Do I Avoid The "do You Use A Mix" Question??

Business By jessieb578 Updated 2 Jul 2008 , 3:07pm by FromScratch

Silver044 Posted 28 Jun 2008 , 5:12am
post #61 of 267

This really is the age old questions. Scratch or mix. I too had problems with this. I graduated from culinary school and thought I HAD to make everything from scratch. I have been making all of my wedding cakes from scratch and only charging $2.50 a slice. I think I lost money. Now, my standard cake price is a mix and my signature cakes start at $4.25 a slice. I prefer the mix because it takes so much less time to bake an I can spend the rest of my time decorating.

coldtropics Posted 28 Jun 2008 , 8:34am
post #62 of 267

Just tell the truth people. All of the shuckin' and jiving is dishonest. To me if you have to do all of the explaining then somethings wrong....Indidebi is right. Yes she uses mix but she tells her clients the truth about it. txkat i also agree with you. and for those of you who say a scratch is not as good as a mix. come on...... you just havent found the right proportion of flour, eggs, butter. I can definately tell the difference and so can most of my clients.

One more thing.... these threads get really heated. I feel like the scratch bakers tend to get dumped on because most of us believe that box is not scratch and if you illude to that point to your clients youre being dishonest. Its to me not about the box its about the "word play" that people use to avoid the reality of what they are doing.

KoryAK Posted 28 Jun 2008 , 9:12am
post #63 of 267

Didn't read all the pages, so I don't know if I'm repeating here... but just be wary of why the customer is asking - what if its an allergy? There is more in that box than sugar, flour, and leavener. And, at least in my neck of the woods, there is no WAY that box mixes are less $$ than going scratch. And if you measure by weight (much more accurate anyway) it takes no time at all.

Jennifer9800 Posted 28 Jun 2008 , 10:07am
post #64 of 267

ok, why so ashamed? I don't understand the feeling that you're not good enough if you're not using a scratch recipe and i don't get the feeling of superiority it u do? Here's the thing. Honesty is best. if you use a scratch mix...USE IT! thumbs_up.gif it doesn't make you less of a decorator. I guess if you were claiming it was from scratch and that you had this wonderful secret recipe then i might be as nervous as you are but I flat out tell my customers i use a box mix and i've even had some request them and specific brands because that's what they like. So amen to them for telling me up front instead of waiting and then complaining about the cake. the only advertising i do aside from word of mouth is my myspace icon_lol.gif (www.myspace.com/pieceofcakebyjennifer) and in my description of myself i say "I use duncan hines mix or brand of choice." But my cake creations are something I am proud of. I have NEVER claimed to be a baker, icon_sad.gif i don't enjoy the mixing/cooking at all especially in the kentucky heat, but i am a decorator and I put taste first so great design PLUS yummy taste is what will bring your customers back. I think everyone appreciates honesty anyway!! thumbs_up.gif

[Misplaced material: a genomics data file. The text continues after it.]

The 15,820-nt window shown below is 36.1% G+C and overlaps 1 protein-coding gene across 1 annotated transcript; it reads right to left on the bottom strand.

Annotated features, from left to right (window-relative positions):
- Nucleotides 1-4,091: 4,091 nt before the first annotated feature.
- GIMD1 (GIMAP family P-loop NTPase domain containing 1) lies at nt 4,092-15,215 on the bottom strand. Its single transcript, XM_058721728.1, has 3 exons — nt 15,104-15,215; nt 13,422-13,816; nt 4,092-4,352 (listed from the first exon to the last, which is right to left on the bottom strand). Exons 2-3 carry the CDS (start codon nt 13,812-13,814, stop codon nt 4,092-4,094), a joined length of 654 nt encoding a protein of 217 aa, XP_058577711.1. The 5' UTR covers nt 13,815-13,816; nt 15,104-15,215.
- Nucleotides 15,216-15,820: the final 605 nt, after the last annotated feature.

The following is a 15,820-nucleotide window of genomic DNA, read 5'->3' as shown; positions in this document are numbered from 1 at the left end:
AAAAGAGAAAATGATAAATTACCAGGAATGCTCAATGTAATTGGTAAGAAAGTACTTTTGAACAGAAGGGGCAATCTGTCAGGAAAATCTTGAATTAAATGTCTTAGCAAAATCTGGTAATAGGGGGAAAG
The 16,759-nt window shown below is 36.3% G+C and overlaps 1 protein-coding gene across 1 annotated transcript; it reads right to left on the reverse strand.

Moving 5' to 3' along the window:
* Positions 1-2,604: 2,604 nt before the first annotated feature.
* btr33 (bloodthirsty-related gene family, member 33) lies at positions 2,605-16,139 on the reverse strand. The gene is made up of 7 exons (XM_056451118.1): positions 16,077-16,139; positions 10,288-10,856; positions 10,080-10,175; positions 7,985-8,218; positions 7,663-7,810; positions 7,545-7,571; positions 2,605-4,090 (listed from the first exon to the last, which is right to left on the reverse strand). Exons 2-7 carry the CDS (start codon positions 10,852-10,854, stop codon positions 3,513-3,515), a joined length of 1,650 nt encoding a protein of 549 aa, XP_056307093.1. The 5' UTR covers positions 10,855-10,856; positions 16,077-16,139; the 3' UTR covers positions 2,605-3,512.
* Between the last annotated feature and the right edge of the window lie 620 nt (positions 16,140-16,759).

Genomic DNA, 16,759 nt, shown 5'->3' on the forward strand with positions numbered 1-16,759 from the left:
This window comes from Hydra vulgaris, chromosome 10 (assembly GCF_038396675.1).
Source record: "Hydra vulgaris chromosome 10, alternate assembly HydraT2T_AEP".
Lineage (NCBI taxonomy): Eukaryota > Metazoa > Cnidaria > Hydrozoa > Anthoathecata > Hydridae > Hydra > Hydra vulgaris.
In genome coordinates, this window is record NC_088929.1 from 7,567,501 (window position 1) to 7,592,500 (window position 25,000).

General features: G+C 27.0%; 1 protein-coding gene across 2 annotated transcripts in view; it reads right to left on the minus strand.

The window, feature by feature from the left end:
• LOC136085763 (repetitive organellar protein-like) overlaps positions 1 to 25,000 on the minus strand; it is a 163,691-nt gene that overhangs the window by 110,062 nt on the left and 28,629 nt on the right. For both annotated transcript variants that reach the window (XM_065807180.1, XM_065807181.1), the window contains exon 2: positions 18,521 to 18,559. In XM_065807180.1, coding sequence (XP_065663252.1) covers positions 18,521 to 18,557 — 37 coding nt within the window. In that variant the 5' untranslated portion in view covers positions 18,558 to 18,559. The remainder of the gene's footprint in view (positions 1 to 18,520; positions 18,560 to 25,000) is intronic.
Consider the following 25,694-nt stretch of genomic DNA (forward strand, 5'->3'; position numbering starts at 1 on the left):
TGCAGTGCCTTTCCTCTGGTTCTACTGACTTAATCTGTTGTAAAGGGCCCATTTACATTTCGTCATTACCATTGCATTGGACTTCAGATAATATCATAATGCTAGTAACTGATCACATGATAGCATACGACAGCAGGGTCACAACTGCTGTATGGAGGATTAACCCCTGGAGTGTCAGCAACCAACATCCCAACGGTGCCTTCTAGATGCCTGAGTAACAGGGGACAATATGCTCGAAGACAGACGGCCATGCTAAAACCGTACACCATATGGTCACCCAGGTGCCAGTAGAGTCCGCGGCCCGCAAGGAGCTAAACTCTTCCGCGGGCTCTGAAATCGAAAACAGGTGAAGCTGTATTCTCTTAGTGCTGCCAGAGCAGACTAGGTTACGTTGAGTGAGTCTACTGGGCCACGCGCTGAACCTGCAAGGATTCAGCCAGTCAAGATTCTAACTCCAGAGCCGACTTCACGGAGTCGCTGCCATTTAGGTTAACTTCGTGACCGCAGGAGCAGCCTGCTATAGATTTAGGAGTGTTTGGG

-K8memphis Posted 28 Jun 2008 , 1:24pm
post #65 of 267

The difference here is that the business in question is in a new and open location. Where she cannot control who randomly sees the boxes and what conclusions they might draw from it and then where those conclusions might be shared with others. Which conclusions would be as varied and passionate as all of ours but less informed too because we are in the business. It would be very risky to split your clientelle before you get a fair chance with them.

All of our prejudices are real. The ones who want point blank honesty and to lead with the fact that box mixes are used here are right for themselves. The ones that use euphemisms to glance over it are right for themselves. The ones who are in the don't ask don't tell phase are right for themselves.

Putting aside the age old prejudice, it does not look at all professional to be opening tons of little Betty boxes--hello-o. I know a lady who keeps her cake mix in the walk-in lest her customers see it. She does several million dollars of business yearly.

I mean face the facts, there's stigma there as evidenced by this thread. Why purposefully throw a wrench into the works when business and everything is as hard as it is anyway. It ain't up to the op to try & single handedly sacrifice her own business to attempt to resolve an age old discrimination.

peacockplace Posted 28 Jun 2008 , 1:24pm
post #66 of 267

Your shop is super cute! I love the light over the counter.

I totally agree with the others that said you have to be honest. If a customer asks if it's from a box and they are paying you for a cake then you darn well better tell them the truth! You never know why they are asking... could be allergies or health reasons. You wouldn't want to mislead someone into thinking things are scratch and then have someone get sick!

c420 Posted 28 Jun 2008 , 2:43pm
post #67 of 267

I think Indydebi is right! You don't have to lie, although I don't believe anyone was trying to get you to that. I think there are some people who will only like scratch cakes but most will like the fluffy cake mix cakes too! I think most people will like cake no matter what. I like to use scratch for carrot or red velvet. I don't believe I have ever left an event and had anything but compliments. I make my own fillings and icing and I decorate nicely. If someone asks I will tell them it starts off with a mix. I also tell them that all grocery stores, walmarts and even most bakeries use a mix they are surprised but understand. I really think that most customers don't care as long as it tastes and looks good. The ten percent that don't like it can find another person to do their cake, the others can come to you icon_biggrin.gif !! I know that scratch baking isn't harder, measuring is measuring but taste does count I every scratch white/yellow cake I've tasted tastes almost like a cakey cornbread. Now maybe thats how a cake is supposed to taste like to some of you but to me thats just not right! I feel that scratch cakes are dense and crumbly instead of light and fluffy! Now thats my own personal opinion and I am one to everything scratch. I went to baking school and culinary and trust me most places do not do everything from scratch! I think everyone should try to do more things from scratch, just maybe not all cakes.